Reverse Aging – Managing Our Mortality
Shakespeare understood the distaste of aging and the desire to reverse aging: “a moist eye, a dry hand, a yellow cheek, a white beard, a decreasing leg, an increasing belly . . . your voice is broken, your wind is short, your chin double, your wit single, and every part about you blasted with antiquity.” For centuries, we have sought magical formulas, myths, and modern science to escape this human condition. The Internet offers over 15 million sites pertaining to “aging” and over 67,000 on “reversing the aging process.” Aging is not simply about old age. It is the lifelong process by which we define the social, mental, and biological stages in our lives.
It is only recently that modern biotechnology began working on restoring youth, establishing longevity, and ultimately reversing the aging process. In 1995, Director John C. Guerin headed a study that documented animals (rockfish, turtles, and whales) which lived 200 years or longer without showing signs of aging. Publications by one physician from the Biosphere 2 team offer diets in longevity (2005) and anti-aging (2005). His book on living over 120 years (2000) promises to be “packed with . . . practical means of avoiding dying.” Dr. Richard D. Lippman, a 1981 Nobel Prize nominee, invented and patented ACF-22 in 1987 as a method of retarding aging. Although the product is now discontinued, it was “shown in rigidly controlled laboratory tests to increase life span by 19–26%.” The compelling pursuit of immortality is certainly driving age-retardation research.
Aging – Lengthening Our Lives
The process of aging defines youth just as much as it defines our old age. In both cases, we define our lives by how it relates to the various stages. With age retardation, we could dramatically slow down our biological and psychological maturation throughout our lives. By extending the average lifespan to 120, puberty might be delayed until 20. Depending on the particular technique, whether early gene manipulation or life-long caloric restriction mimicry, both young and old would be affected. What would be the impact on slower biological aging in a culture where the 21st century is accelerating the “social aging” of our youth? Aging retardation could stretch out our entire life cycle like a rubber band, extending the time we spend in infancy, childhood, adolescence, prime, and senior years. Yet there is always the risk of a serious rift between the maturity of the body/mind and the expectations and requirements of life.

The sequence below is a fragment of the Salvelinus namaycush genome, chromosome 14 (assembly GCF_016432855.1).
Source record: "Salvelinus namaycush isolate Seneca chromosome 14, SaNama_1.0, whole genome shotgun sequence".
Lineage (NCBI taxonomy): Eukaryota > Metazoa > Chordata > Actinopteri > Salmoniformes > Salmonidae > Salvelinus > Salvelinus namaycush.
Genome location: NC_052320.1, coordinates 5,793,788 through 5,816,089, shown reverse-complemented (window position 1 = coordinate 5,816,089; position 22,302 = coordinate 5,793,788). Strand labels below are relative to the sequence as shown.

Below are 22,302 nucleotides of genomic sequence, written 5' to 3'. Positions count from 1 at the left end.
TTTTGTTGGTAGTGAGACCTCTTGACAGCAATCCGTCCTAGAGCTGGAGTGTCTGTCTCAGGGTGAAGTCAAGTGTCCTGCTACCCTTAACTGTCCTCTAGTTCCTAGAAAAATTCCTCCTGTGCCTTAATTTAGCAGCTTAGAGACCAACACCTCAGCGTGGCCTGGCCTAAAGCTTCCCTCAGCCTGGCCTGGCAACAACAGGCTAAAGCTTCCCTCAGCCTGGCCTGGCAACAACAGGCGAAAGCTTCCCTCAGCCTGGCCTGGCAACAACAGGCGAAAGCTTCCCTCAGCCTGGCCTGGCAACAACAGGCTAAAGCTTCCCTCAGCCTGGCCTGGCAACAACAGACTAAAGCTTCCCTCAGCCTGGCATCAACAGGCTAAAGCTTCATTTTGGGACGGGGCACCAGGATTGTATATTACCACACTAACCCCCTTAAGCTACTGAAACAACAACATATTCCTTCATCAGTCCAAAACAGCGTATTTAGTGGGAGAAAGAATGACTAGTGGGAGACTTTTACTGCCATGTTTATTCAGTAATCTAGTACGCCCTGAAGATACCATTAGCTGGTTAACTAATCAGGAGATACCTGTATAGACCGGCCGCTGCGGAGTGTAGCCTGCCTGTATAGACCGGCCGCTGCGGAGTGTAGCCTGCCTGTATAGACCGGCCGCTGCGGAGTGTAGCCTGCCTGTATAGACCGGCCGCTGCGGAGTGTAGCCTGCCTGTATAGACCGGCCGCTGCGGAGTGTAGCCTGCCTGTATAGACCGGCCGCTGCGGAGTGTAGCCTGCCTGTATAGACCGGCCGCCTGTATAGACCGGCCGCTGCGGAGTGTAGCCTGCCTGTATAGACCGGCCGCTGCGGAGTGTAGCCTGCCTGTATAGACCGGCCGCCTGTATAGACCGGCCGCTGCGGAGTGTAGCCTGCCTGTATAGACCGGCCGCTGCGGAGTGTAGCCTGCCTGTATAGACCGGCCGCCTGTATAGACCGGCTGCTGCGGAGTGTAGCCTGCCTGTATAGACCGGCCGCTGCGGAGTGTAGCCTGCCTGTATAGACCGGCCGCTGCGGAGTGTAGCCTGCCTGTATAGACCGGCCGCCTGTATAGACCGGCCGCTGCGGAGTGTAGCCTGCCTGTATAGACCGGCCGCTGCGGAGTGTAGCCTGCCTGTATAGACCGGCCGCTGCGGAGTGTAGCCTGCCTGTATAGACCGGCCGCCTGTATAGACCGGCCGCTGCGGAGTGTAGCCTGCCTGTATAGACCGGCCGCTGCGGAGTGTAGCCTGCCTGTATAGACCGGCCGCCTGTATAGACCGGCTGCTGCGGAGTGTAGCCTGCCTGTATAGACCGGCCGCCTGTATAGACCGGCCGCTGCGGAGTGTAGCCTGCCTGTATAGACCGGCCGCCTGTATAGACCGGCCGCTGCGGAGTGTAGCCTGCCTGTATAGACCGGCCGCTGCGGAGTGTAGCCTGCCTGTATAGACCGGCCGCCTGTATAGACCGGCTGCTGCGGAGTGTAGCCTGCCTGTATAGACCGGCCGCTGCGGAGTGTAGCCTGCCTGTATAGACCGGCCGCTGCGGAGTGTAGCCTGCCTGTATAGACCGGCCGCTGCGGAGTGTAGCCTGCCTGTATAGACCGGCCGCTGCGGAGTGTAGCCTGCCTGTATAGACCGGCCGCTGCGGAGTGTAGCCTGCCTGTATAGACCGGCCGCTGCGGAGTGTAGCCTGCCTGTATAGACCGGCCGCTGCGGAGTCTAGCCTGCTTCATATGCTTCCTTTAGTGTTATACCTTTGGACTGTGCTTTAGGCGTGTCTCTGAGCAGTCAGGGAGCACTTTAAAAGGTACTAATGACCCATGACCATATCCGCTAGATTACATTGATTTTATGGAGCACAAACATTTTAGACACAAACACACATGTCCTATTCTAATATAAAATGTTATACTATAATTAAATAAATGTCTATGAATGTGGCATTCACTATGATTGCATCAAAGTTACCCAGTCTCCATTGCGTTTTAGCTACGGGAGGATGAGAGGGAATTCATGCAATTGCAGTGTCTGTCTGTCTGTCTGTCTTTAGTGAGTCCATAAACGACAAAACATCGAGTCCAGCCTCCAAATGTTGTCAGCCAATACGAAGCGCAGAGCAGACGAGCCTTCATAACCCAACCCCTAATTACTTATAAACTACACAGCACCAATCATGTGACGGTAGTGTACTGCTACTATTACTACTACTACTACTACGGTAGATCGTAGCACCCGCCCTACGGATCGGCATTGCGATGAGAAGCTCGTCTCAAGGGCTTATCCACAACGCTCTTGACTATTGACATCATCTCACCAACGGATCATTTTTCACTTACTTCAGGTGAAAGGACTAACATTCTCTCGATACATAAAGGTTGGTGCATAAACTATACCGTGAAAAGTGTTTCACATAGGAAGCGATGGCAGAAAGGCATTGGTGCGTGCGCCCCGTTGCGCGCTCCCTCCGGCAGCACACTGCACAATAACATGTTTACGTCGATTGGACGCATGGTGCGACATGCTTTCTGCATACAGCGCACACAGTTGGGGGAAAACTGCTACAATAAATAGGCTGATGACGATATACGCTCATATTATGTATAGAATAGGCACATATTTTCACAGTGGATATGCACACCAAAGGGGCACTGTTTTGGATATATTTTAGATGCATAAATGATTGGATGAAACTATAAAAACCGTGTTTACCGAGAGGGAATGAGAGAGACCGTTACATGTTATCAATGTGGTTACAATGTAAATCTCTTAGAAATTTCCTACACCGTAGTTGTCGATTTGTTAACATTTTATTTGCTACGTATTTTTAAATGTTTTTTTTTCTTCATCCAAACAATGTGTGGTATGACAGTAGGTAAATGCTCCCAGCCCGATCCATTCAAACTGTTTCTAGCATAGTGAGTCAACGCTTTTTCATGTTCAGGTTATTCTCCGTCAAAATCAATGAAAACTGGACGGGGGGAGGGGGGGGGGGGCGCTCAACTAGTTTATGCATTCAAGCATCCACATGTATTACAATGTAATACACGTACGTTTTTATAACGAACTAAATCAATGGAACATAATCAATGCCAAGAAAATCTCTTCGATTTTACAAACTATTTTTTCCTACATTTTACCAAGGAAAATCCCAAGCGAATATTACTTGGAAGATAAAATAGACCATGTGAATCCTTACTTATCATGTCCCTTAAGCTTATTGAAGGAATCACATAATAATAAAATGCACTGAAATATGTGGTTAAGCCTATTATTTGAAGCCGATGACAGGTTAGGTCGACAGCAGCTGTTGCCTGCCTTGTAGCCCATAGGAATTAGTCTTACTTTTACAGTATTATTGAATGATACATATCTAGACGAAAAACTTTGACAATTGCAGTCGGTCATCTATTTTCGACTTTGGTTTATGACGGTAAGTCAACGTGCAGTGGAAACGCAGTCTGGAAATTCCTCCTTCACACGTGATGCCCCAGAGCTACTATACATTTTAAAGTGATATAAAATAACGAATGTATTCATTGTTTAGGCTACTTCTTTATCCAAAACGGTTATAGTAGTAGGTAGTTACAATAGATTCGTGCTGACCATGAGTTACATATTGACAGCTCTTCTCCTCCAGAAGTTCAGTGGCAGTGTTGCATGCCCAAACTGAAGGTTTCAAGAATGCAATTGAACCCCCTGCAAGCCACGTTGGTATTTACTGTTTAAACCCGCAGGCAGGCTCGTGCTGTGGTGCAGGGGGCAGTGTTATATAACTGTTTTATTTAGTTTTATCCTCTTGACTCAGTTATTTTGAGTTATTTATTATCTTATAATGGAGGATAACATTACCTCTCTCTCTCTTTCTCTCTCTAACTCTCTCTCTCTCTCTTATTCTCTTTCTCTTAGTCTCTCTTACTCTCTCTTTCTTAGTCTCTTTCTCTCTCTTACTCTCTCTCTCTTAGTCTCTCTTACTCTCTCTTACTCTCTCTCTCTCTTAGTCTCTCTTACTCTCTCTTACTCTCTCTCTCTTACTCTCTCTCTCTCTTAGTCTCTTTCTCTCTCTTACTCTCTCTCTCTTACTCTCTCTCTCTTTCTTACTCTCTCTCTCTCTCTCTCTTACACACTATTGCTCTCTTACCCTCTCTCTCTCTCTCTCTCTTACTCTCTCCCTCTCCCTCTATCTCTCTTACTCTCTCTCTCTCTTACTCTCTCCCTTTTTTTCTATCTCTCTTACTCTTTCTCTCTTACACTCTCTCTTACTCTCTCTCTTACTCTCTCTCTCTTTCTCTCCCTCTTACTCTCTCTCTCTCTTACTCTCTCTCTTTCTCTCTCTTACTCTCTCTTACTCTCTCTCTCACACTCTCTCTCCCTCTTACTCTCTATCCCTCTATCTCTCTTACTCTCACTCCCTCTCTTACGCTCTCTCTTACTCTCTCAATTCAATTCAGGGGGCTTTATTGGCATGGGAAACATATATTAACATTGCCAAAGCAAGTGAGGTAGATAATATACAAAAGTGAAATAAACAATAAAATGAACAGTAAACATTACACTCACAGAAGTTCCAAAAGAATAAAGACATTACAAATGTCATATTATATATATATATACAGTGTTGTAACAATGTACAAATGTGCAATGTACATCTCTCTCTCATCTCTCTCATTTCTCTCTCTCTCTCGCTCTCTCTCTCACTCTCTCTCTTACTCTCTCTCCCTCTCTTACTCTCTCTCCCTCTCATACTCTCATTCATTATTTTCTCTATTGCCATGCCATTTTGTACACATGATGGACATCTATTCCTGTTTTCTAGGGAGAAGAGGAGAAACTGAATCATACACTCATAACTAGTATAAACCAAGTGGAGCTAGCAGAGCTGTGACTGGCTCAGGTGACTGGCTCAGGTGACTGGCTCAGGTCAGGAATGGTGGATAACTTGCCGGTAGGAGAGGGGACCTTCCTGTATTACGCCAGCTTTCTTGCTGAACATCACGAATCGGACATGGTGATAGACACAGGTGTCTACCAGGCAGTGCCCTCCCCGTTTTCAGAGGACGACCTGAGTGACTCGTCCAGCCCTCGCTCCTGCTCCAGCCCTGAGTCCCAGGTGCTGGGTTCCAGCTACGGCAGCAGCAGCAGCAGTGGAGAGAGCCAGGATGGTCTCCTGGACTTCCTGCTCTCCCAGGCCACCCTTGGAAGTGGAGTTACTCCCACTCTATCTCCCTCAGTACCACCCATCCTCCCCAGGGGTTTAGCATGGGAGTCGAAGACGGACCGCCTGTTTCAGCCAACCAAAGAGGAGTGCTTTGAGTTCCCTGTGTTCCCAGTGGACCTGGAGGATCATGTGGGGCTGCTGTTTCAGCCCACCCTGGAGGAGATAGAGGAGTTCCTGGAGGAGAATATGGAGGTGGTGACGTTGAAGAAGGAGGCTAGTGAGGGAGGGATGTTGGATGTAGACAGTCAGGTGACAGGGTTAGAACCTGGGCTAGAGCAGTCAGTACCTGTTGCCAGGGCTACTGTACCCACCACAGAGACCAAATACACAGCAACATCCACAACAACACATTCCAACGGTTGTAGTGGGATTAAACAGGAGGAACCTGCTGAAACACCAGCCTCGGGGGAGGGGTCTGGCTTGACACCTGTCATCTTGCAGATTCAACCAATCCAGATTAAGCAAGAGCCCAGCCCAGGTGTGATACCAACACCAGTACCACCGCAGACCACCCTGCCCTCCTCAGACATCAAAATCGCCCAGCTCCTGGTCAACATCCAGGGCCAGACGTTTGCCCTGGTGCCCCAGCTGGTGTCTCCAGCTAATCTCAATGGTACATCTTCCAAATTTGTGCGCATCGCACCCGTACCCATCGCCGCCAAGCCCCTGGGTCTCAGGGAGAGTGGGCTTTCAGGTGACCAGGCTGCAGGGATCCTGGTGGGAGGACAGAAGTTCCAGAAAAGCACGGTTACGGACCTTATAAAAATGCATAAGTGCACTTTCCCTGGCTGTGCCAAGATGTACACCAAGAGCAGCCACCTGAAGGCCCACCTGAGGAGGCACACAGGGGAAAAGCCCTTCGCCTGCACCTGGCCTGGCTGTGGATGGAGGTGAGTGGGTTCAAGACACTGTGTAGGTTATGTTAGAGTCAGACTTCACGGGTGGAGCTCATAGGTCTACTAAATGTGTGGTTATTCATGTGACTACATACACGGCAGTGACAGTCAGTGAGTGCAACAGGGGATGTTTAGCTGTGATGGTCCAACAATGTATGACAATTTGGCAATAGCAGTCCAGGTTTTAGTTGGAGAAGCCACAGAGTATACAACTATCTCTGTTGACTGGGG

Reverse Aging – Defeating Our Death
Aging is often addressed as a disease to be cured; that’s why people want to reverse aging! By expressing a desire to never grow old, we exercise our opposition to dying, preferring immortality. Most of us accept our mortality on one level, but reject aging as it frequently reminds us that we must face this vulnerability daily. All our activities and attitudes, therefore, are centered upon living life to the fullest, knowing we have a limited time.
When I first contracted cancer, my father’s response was “Why couldn’t it be me with cancer instead of you?” He’s my “daddy” and that’s what parents do . . . try to bear the pain and suffering for their children. At 91, my father is surprised by his longevity, while his own child’s lifespan is threatened. What my aging father doesn’t realize is that I am free from the relentless timetable of disease and death. “The Spirit of God, who raised Jesus from the dead, lives in you. And just as he raised Christ from the dead, he will give life to your mortal body by this same Spirit living in you” (Romans 8:11).
Reverse Aging – Finding Our Fountain of Life
Is aging a disease — a condition to be cured, like cancer? Were our ancestors who failed to approach the “century mark” any less blessed in their human experiences? By manipulating our biological life cycle, we may forfeit our experiential life cycle of what time, age, and change mean to us.